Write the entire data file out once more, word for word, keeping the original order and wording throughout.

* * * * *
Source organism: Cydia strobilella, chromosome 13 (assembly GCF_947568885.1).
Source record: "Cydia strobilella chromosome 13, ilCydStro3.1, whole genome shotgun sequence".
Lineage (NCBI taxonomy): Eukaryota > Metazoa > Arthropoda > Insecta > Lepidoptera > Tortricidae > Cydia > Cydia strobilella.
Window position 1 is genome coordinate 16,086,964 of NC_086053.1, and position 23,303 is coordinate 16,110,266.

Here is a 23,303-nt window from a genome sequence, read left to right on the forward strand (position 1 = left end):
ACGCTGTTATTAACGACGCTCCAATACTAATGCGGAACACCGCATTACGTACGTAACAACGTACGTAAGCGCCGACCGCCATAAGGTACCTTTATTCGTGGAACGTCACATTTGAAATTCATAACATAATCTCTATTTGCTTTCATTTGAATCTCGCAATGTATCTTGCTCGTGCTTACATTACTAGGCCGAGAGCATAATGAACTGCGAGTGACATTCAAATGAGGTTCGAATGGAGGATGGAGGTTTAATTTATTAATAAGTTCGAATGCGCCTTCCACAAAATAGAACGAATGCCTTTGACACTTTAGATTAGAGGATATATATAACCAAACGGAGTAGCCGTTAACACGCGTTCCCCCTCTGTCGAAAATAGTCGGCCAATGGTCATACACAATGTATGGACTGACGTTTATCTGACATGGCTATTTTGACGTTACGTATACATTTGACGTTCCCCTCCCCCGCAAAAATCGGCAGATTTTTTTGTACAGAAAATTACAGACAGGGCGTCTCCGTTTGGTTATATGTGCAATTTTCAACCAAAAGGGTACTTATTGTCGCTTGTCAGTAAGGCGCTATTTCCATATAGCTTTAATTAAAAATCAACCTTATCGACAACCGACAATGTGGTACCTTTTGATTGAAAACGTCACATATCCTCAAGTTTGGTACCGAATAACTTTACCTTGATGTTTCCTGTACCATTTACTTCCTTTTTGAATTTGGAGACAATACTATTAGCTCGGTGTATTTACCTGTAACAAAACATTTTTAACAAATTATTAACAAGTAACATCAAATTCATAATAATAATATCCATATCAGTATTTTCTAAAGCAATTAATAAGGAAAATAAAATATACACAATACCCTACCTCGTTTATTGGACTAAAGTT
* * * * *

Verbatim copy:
Source organism: Cydia strobilella, chromosome 13 (assembly GCF_947568885.1).
Source record: "Cydia strobilella chromosome 13, ilCydStro3.1, whole genome shotgun sequence".
Lineage (NCBI taxonomy): Eukaryota > Metazoa > Arthropoda > Insecta > Lepidoptera > Tortricidae > Cydia > Cydia strobilella.
Window position 1 is genome coordinate 16,086,964 of NC_086053.1, and position 23,303 is coordinate 16,110,266.

Here is a 23,303-nt window from a genome sequence, read left to right on the forward strand (position 1 = left end):
ACGCTGTTATTAACGACGCTCCAATACTAATGCGGAACACCGCATTACGTACGTAACAACGTACGTAAGCGCCGACCGCCATAAGGTACCTTTATTCGTGGAACGTCACATTTGAAATTCATAACATAATCTCTATTTGCTTTCATTTGAATCTCGCAATGTATCTTGCTCGTGCTTACATTACTAGGCCGAGAGCATAATGAACTGCGAGTGACATTCAAATGAGGTTCGAATGGAGGATGGAGGTTTAATTTATTAATAAGTTCGAATGCGCCTTCCACAAAATAGAACGAATGCCTTTGACACTTTAGATTAGAGGATATATATAACCAAACGGAGTAGCCGTTAACACGCGTTCCCCCTCTGTCGAAAATAGTCGGCCAATGGTCATACACAATGTATGGACTGACGTTTATCTGACATGGCTATTTTGACGTTACGTATACATTTGACGTTCCCCTCCCCCGCAAAAATCGGCAGATTTTTTTGTACAGAAAATTACAGACAGGGCGTCTCCGTTTGGTTATATGTGCAATTTTCAACCAAAAGGGTACTTATTGTCGCTTGTCAGTAAGGCGCTATTTCCATATAGCTTTAATTAAAAATCAACCTTATCGACAACCGACAATGTGGTACCTTTTGATTGAAAACGTCACATATCCTCAAGTTTGGTACCGAATAACTTTACCTTGATGTTTCCTGTACCATTTACTTCCTTTTTGAATTTGGAGACAATACTATTAGCTCGGTGTATTTACCTGTAACAAAACATTTTTAACAAATTATTAACAAGTAACATCAAATTCATAATAATAATATCCATATCAGTATTTTCTAAAGCAATTAATAAGGAAAATAAAATATACACAATACCCTACCTCGTTTATTGGACTAAAGTT